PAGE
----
So, in case you have missed the many press releases I have posted on various social media sites, there has been some buzz about a cradle Sean Coyne and I designed. It has been really well received by the local media and even Interior Design Magazine’s green blog picked up the story.
At first, I was surprised at the media attention. After all, this project was something I completed two years ago, and all of the press was about our patent. So I was a little far removed from the design – but further removed from the people who inspired it.
I went to the Hope Community Shelter yesterday for another press event where they wanted to film the cradle in action and interview me in the shelter. Every time I am there, I am so inspired by the families willingness to share their stories, lives and babies with me. It reminded me of why I wanted to design the cradle in the first place; so the families know that they are cared about by their community.
I can only imagine what these families are going through. Being homeless while pregnant or with an infant is nothing shy of heartbreaking. But the families are so lovely, warm, kind and giving, even during one of the scariest times of their life. With small communal rooms where you can’t lock your door, not many parents would keep their babies across the room. I remember asking Sean, “If you were here, would you have your baby any place other than right next to you,” and he said no. And I did too.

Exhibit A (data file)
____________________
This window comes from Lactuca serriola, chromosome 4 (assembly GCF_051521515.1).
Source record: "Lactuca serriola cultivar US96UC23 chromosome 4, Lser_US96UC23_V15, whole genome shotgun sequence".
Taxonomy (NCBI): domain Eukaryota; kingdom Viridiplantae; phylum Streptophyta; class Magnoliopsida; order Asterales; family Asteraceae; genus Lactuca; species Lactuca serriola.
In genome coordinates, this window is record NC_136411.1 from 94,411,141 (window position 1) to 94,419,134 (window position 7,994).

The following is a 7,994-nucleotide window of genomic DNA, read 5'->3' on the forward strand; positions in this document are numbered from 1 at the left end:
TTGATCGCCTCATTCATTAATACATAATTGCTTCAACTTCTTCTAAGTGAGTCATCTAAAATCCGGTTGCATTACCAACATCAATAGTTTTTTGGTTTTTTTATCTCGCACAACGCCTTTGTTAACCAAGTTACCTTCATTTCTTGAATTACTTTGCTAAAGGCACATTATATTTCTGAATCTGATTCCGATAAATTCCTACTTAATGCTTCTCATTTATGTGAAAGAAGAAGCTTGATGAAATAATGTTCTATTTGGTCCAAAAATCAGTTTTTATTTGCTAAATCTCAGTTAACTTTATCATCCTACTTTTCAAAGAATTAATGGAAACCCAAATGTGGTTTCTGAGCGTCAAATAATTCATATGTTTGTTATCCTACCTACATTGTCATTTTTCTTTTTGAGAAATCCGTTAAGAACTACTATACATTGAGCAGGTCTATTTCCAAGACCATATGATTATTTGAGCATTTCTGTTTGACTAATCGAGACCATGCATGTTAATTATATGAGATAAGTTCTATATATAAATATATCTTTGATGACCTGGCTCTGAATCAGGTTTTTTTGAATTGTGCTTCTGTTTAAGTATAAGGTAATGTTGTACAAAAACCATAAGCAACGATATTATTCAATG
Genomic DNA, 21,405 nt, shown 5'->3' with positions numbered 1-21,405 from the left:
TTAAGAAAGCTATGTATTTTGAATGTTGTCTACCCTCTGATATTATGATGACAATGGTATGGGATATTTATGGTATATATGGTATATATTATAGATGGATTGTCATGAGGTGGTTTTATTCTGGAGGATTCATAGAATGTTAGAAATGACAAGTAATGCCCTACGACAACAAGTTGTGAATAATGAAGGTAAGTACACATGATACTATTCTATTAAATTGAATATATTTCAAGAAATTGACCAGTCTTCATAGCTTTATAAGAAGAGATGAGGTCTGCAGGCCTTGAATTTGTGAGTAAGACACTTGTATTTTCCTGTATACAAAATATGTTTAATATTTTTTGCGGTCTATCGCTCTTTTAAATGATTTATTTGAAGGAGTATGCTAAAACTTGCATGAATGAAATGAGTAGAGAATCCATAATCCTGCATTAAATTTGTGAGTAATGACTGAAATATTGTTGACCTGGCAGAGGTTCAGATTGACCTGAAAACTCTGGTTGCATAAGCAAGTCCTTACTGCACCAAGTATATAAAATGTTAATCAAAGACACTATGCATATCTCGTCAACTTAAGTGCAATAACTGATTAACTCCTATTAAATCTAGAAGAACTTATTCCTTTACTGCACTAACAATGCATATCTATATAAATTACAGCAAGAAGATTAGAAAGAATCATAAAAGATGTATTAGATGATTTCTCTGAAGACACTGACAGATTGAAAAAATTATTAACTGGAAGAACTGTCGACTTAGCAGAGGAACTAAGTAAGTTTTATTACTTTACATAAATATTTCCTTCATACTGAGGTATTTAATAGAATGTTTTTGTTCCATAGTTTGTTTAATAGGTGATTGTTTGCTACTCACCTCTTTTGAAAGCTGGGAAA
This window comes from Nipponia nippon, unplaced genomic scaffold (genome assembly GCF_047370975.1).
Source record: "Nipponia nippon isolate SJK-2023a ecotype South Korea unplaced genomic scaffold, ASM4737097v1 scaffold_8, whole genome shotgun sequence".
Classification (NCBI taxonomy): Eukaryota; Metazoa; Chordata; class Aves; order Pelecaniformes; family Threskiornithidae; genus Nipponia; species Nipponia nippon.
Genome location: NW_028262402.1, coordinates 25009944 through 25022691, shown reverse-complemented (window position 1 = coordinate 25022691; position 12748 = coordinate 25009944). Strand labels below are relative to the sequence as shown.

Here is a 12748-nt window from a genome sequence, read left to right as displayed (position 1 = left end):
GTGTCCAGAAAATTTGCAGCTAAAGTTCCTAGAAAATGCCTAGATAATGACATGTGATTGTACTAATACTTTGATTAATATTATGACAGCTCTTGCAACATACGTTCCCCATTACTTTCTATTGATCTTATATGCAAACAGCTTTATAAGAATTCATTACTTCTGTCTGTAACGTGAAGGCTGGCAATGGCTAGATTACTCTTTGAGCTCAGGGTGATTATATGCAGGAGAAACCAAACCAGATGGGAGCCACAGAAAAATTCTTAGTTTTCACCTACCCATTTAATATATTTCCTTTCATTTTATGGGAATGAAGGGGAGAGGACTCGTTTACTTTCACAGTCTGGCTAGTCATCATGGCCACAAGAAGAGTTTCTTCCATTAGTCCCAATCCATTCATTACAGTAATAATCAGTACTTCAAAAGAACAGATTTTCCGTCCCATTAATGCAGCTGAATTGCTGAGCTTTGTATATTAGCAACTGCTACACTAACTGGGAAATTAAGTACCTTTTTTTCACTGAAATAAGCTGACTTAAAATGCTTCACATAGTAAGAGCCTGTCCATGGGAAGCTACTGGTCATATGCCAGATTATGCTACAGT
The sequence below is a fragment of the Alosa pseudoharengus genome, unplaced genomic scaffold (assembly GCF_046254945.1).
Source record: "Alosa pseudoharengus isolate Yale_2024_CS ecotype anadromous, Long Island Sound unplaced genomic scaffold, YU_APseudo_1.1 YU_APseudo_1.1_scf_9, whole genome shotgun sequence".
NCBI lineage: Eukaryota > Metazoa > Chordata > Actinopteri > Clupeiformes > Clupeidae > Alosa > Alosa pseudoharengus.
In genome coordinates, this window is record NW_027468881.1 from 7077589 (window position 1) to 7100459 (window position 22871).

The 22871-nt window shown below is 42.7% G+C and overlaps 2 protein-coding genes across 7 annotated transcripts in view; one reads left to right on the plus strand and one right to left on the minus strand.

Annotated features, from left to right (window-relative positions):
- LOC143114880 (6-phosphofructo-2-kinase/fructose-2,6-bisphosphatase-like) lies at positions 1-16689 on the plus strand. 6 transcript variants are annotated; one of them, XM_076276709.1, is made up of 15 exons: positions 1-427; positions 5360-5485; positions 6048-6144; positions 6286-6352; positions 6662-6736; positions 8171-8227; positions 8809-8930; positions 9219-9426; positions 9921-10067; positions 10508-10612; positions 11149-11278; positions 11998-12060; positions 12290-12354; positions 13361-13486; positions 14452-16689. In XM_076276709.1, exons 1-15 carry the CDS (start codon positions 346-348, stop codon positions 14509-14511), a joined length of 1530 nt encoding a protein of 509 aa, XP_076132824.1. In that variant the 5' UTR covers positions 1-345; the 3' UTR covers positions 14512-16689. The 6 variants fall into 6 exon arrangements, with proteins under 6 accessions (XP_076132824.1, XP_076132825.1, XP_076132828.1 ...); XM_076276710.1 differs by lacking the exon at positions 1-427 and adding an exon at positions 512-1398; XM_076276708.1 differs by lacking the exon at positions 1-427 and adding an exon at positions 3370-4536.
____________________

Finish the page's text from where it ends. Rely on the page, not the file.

The mother who let us model her beautiful baby boy in the cradle also allowed the camera crew to interview her and I got to hear her reaction. It was exactly what I hoped — what my intentions for the design were. To borrow my colleagues favorite quote by Joe Sparano, “Good design is obvious, great design is transparent.” And to see that our design was truly transparent was absolutely amazing and fulfilling.
Both Sean and I researched the space, interviewed the families and imagined ourselves in the same situation. By allowing ourselves to listen and understand — we allowed the families of the shelter to lead us.
It is hard to remember that, 10. Everyone is a leader. Growth happens. Whenever it does, allow it to emerge. Learn to follow when it makes sense. Let anyone lead. But good, impactful change allows many leaders. And the best leaders can be those who need us the most.